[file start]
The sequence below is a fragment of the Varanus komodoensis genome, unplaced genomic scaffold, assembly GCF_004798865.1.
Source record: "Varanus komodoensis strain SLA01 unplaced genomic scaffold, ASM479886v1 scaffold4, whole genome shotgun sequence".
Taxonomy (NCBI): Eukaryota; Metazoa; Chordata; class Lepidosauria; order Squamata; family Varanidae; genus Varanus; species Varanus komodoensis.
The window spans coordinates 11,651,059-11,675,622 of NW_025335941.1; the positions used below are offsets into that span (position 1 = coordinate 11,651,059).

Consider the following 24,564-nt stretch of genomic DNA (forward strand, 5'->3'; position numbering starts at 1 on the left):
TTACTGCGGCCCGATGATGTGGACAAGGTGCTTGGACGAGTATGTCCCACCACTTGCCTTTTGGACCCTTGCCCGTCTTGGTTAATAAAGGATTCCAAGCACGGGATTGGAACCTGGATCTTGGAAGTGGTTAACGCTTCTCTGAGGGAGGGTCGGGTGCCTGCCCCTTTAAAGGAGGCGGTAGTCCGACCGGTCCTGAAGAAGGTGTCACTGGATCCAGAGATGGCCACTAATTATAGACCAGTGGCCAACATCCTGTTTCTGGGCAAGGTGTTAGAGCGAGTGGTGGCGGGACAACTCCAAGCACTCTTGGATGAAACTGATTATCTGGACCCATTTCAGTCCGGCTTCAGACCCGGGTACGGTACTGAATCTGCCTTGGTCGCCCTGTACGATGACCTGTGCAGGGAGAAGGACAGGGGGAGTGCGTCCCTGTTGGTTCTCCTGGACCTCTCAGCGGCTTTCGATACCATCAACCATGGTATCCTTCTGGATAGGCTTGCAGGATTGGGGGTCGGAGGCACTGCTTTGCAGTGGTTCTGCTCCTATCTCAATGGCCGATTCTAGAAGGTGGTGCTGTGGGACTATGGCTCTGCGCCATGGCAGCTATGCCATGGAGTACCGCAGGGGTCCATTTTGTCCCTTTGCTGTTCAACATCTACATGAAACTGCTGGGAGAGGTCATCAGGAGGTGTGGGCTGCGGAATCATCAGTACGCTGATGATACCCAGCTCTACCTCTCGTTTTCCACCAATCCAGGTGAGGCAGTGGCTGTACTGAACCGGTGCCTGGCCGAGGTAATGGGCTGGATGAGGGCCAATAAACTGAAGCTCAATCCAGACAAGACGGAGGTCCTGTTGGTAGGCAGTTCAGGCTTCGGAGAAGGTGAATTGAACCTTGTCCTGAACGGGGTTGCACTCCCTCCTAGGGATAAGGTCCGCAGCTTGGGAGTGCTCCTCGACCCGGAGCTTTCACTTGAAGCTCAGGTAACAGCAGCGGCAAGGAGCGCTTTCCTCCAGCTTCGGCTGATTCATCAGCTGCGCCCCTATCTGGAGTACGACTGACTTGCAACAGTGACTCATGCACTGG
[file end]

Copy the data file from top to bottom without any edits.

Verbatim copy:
The sequence below is a fragment of the Varanus komodoensis genome, unplaced genomic scaffold, assembly GCF_004798865.1.
Source record: "Varanus komodoensis strain SLA01 unplaced genomic scaffold, ASM479886v1 scaffold4, whole genome shotgun sequence".
Taxonomy (NCBI): Eukaryota; Metazoa; Chordata; class Lepidosauria; order Squamata; family Varanidae; genus Varanus; species Varanus komodoensis.
The window spans coordinates 11,651,059-11,675,622 of NW_025335941.1; the positions used below are offsets into that span (position 1 = coordinate 11,651,059).

Consider the following 24,564-nt stretch of genomic DNA (forward strand, 5'->3'; position numbering starts at 1 on the left):
TTACTGCGGCCCGATGATGTGGACAAGGTGCTTGGACGAGTATGTCCCACCACTTGCCTTTTGGACCCTTGCCCGTCTTGGTTAATAAAGGATTCCAAGCACGGGATTGGAACCTGGATCTTGGAAGTGGTTAACGCTTCTCTGAGGGAGGGTCGGGTGCCTGCCCCTTTAAAGGAGGCGGTAGTCCGACCGGTCCTGAAGAAGGTGTCACTGGATCCAGAGATGGCCACTAATTATAGACCAGTGGCCAACATCCTGTTTCTGGGCAAGGTGTTAGAGCGAGTGGTGGCGGGACAACTCCAAGCACTCTTGGATGAAACTGATTATCTGGACCCATTTCAGTCCGGCTTCAGACCCGGGTACGGTACTGAATCTGCCTTGGTCGCCCTGTACGATGACCTGTGCAGGGAGAAGGACAGGGGGAGTGCGTCCCTGTTGGTTCTCCTGGACCTCTCAGCGGCTTTCGATACCATCAACCATGGTATCCTTCTGGATAGGCTTGCAGGATTGGGGGTCGGAGGCACTGCTTTGCAGTGGTTCTGCTCCTATCTCAATGGCCGATTCTAGAAGGTGGTGCTGTGGGACTATGGCTCTGCGCCATGGCAGCTATGCCATGGAGTACCGCAGGGGTCCATTTTGTCCCTTTGCTGTTCAACATCTACATGAAACTGCTGGGAGAGGTCATCAGGAGGTGTGGGCTGCGGAATCATCAGTACGCTGATGATACCCAGCTCTACCTCTCGTTTTCCACCAATCCAGGTGAGGCAGTGGCTGTACTGAACCGGTGCCTGGCCGAGGTAATGGGCTGGATGAGGGCCAATAAACTGAAGCTCAATCCAGACAAGACGGAGGTCCTGTTGGTAGGCAGTTCAGGCTTCGGAGAAGGTGAATTGAACCTTGTCCTGAACGGGGTTGCACTCCCTCCTAGGGATAAGGTCCGCAGCTTGGGAGTGCTCCTCGACCCGGAGCTTTCACTTGAAGCTCAGGTAACAGCAGCGGCAAGGAGCGCTTTCCTCCAGCTTCGGCTGATTCATCAGCTGCGCCCCTATCTGGAGTACGACTGACTTGCAACAGTGACTCATGCACTGG